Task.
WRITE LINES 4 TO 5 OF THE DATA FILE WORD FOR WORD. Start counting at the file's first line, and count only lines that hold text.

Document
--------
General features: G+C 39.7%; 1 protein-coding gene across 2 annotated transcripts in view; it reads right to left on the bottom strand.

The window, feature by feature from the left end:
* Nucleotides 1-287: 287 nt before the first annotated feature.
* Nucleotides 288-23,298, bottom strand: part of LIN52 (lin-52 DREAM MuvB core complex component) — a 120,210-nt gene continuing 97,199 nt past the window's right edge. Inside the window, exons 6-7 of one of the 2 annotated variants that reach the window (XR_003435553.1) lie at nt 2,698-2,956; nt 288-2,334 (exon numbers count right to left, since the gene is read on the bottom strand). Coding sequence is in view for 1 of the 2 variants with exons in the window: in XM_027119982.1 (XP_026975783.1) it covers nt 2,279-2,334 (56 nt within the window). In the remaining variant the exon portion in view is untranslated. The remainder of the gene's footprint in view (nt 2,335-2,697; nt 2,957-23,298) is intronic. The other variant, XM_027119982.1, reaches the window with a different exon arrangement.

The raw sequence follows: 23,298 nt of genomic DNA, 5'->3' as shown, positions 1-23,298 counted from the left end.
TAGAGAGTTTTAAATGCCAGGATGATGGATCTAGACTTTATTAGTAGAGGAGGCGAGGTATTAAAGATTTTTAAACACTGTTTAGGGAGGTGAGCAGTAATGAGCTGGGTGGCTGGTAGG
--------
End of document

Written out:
* Nucleotides 288-23,298, bottom strand: part of LIN52 (lin-52 DREAM MuvB core complex component) — a 120,210-nt gene continuing 97,199 nt past the window's right edge. Inside the window, exons 6-7 of one of the 2 annotated variants that reach the window (XR_003435553.1) lie at nt 2,698-2,956; nt 288-2,334 (exon numbers count right to left, since the gene is read on the bottom strand). Coding sequence is in view for 1 of the 2 variants with exons in the window: in XM_027119982.1 (XP_026975783.1) it covers nt 2,279-2,334 (56 nt within the window). In the remaining variant the exon portion in view is untranslated. The remainder of the gene's footprint in view (nt 2,335-2,697; nt 2,957-23,298) is intronic. The other variant, XM_027119982.1, reaches the window with a different exon arrangement.

The raw sequence follows: 23,298 nt of genomic DNA, 5'->3' as shown, positions 1-23,298 counted from the left end.